Clutter can be one of the first signs that your loved one needs help.
When you visit your mom, who normally has the house in near-mint
condition, and the house looks unkempt, you know something’s off. You
may have to play detective and interpret the clues. Seniors don’t
always ask for the help they need, so you can’t wait for her to make
the first move. If you think she’s struggling, it might be time to
consider whether she needs some more help.
The Impact of Clutter
Clutter poses a significant risk to aging seniors living alone at home.
The statistics are no surprise by now. Falls are
the leading cause of fatal and non-fatal injuries in American seniors. The Center for Disease Control (CDC) says that
more than one in four seniors will fall each year, with 2.8 million
emergency room visits occurring as a result. Two years ago, the total financial impact of senior falls was
over $50 billion. Medicare and Medicaid paid 75 percent of these
Falls lead to severe injuries, like hip fractures, broken bones and
brain injuries. They can also cause depression and isolation. The
National Institute on Aging (NIA) says that
the fear of falling often prevents seniors from leaving the house
If your senior falls once,
the risk of future falls double, and the possible health complications increase with each fall.
Seniors often have underlying health issues that can make them more
prone to falling and make potential injuries more serious. When you
consider poor eyesight, a misplaced item on the floor in a walkway can
become a big issue.
Clutter is problematic and could be a sign of underlying health
Clutter can be a sign that your mom isn't able to keep on top of
day-to-day housework anymore. If dishes are piling up in the sink, it
may be a matter of ability instead of motivation. Your parents may be
reaching an age where their
muscles and skeleton weaken; an occurrence called sarcopenia.
arthritis, a painful joint inflammation, are also more common in seniors and can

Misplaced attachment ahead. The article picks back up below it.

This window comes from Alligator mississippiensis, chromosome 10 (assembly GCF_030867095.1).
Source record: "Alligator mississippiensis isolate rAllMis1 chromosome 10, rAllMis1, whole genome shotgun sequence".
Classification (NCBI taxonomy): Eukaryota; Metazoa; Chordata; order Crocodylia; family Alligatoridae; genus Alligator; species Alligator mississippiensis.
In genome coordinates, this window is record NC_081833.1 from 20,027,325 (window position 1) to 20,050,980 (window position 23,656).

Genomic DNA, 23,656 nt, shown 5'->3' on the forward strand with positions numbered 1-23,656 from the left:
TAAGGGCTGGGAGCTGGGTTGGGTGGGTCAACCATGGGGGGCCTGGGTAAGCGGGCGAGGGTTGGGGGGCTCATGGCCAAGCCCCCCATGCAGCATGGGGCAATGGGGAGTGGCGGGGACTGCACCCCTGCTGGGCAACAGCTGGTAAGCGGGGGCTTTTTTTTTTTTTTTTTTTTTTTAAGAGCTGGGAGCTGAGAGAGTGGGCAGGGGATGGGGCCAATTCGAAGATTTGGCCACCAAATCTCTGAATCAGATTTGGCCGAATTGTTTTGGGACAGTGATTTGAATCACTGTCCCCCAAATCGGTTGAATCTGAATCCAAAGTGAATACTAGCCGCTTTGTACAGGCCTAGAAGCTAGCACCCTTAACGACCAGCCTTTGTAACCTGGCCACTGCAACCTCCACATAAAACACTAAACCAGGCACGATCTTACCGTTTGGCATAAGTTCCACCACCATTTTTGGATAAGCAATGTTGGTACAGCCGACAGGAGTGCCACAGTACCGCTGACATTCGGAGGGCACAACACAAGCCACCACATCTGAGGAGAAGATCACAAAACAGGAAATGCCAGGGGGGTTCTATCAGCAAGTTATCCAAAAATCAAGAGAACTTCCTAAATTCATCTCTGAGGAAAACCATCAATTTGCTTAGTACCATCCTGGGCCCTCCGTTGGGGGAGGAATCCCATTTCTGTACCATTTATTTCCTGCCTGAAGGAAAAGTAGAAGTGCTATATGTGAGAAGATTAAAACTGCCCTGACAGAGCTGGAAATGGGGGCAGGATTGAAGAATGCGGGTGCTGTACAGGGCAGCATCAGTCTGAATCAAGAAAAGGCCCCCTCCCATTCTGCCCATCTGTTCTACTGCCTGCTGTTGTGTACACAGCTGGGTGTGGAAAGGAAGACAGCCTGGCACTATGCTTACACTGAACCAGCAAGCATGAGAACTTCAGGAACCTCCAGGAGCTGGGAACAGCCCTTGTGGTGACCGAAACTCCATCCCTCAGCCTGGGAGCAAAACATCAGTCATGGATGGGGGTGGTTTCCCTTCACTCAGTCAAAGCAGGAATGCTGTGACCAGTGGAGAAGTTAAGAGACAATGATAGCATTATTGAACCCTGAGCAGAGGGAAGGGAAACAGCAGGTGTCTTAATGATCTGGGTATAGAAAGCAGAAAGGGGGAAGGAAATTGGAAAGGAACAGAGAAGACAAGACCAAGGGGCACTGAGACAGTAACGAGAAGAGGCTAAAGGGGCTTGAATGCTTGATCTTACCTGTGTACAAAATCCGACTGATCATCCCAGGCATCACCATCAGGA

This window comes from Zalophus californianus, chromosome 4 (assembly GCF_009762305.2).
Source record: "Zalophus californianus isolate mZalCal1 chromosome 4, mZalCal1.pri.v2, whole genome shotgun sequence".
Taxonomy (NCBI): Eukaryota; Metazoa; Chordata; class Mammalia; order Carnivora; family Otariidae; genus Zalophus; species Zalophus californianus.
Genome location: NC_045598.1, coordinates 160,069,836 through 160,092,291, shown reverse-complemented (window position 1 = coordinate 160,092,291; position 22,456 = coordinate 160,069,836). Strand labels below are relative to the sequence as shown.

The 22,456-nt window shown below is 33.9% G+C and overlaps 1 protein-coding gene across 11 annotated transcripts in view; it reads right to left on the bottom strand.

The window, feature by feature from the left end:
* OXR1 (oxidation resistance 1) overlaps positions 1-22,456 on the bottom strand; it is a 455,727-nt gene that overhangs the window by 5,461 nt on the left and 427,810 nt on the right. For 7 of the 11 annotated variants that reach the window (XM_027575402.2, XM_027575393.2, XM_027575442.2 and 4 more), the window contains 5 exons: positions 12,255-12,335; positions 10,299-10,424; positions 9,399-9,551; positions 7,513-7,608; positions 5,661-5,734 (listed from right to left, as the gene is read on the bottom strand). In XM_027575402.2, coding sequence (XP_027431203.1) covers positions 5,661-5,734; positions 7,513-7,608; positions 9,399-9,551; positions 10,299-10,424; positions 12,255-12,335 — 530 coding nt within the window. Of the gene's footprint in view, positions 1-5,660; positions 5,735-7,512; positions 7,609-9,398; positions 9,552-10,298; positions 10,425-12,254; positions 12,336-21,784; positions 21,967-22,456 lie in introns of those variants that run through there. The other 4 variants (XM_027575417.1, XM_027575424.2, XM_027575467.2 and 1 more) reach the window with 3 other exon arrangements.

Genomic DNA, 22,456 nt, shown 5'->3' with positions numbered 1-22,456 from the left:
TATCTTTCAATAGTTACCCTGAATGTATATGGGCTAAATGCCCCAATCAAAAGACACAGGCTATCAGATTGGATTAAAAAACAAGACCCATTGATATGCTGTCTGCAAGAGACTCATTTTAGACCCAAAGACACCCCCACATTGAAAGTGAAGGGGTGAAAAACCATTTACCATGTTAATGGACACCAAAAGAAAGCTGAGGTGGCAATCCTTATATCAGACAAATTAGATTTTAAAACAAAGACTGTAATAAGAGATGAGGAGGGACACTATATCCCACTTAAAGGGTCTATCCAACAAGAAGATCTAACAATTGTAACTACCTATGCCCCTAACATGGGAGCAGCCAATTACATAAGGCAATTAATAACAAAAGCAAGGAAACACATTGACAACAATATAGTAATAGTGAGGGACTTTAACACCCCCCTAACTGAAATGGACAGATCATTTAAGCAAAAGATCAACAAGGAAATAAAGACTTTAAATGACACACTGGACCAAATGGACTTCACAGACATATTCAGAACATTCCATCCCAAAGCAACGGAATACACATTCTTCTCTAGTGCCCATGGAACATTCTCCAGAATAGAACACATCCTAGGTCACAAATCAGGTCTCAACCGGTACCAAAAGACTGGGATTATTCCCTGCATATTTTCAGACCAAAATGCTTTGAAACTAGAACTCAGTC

affect dexterity. Often, seniors
can be too proud to ask for help, or in denial that they need help.
This may be because they don’t want to be a burden on family or
friends, or because they fear that a change in routine might lead to a
loss of privacy and independence.
It may be that clutter is a sign that your loved one’s faculties are
diminishing. If your mom is missing steps in her usual daily routine,
like forgetting to vacuum or clear up after dinner, it could be an
early sign of dementia. Loss of initiative can manifest itself in ways
like forgetting housework, not carrying out basic personal hygiene
or forgetting to pay bills, can be tell-tale signs.
We all forget things, misplace car keys or mix up names, but regular
occurrences, particularly in an older person, could be a warning,
especially if any of
these other issues, like problems communicating, are also evident. If you suspect your loved one is exhibiting signs of dementia,
contact her physician.
A decline in the cleanliness of your loved one’s home could also be due
to depression or mental fatigue. Over
six million American seniors live with depression. Seniors are at more risk of depression for many reasons. As they age,
they don’t produce the same levels of chemicals like serotonin that
help balance moods.
Physical problems, like loss of mobility, can
cause them to become isolated and loneliness can be a prime cause
of depression. Boredom can be a factor and seniors also face many issues that can be
upsetting, like the loss of friends and loved ones, and facing their
As with dementia, if a general malaise and lack of effort around the
home is accompanied by
other signs of depression, like weight loss, sudden mood changes
and trouble sleeping, it may be wise to contact a medical professional.
How to Help
Maybe friends and family could help your loved with housework if
needed, but remember, this may be a long-term commitment. Of course,
you can pick up after your loved one, but that may not address the
underlying causes of the clutter in your loved one’s home.
A professional caregiver can help your mom with housework, either by
carrying out tasks that she physically can’t manage or by offering
gentle reminders of the tasks still to be done if she is determined to
do them herself. If your loved one is determined to live at home as
mental faculties wane, professional home care can see to it.
And if the clutter in your loved one’s home does become evidence of a
deeper problem, a professional caregiver can help with those
conditions, too. If your loved one is in the early stages of dementia,
a caregiver can
help her keep up with her daily routine and also offer stimulation
to help to slow the advance of the disease, while watching for
signs of the condition deteriorating.
If your loved one is depressed,
a professional caregiver can help her to be active and to
socialize, either by offering companionship or by enabling
interaction with her peers.
Whatever the reason for the clutter in your loved one's home, the time
to act on it is now. It may be indicative of underlying problems that
must be addressed.
Discover more risks posed by clutter by
and learning how to fall-proof an elderly loved one's home.